The Organisation of Petroleum Exporting Countries (OPEC) has increased its forecast for global oil demand in the first quarter substantially.
OPEC boosted estimates for consumption in the period by 1.1 million barrels a day -- equivalent to annual world consumption growth in a typical year before the pandemic -- according to a monthly report from the group’s research department.
“The impact of the new Omicron variant is projected to be mild and short-lived, as the world becomes better equipped to manage COVID-19 and its related challenges,” the report said.
The revision means that OPEC and its allies will not create as big a surplus when they proceed with plans to continue reviving oil production in January.
The decision to add barrels, taken earlier this month, surprised traders because markets remain so fragile. It was widely interpreted as a gesture of political goodwill from Saudi Arabia to the U.S.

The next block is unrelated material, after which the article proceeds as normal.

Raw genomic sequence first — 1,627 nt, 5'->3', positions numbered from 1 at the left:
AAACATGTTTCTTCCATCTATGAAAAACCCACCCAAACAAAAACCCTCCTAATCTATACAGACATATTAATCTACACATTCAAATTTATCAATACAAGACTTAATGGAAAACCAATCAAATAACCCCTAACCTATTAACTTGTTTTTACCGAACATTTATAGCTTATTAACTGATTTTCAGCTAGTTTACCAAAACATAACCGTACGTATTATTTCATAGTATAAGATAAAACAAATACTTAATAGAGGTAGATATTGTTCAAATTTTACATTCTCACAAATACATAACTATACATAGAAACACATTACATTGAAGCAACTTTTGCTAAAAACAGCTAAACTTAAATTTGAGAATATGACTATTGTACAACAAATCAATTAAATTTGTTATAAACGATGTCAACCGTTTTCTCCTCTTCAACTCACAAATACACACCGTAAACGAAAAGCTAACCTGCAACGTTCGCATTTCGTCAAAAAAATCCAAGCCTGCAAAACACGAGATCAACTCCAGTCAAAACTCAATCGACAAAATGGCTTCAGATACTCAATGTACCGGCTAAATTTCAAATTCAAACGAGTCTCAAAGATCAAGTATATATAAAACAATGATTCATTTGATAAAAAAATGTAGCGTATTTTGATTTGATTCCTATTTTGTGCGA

Oil prices have nonetheless largely held up, Bloomberg reported, with crude trading near $75 (€67)a barrel in London, as initial signs show that demand has not yet suffered from the latest virus outbreak.
OPEC’s decision to technically keep its meeting in session -- leaving the door open to reversing the supply increase at short notice if needed -- is also shoring up sentiment.
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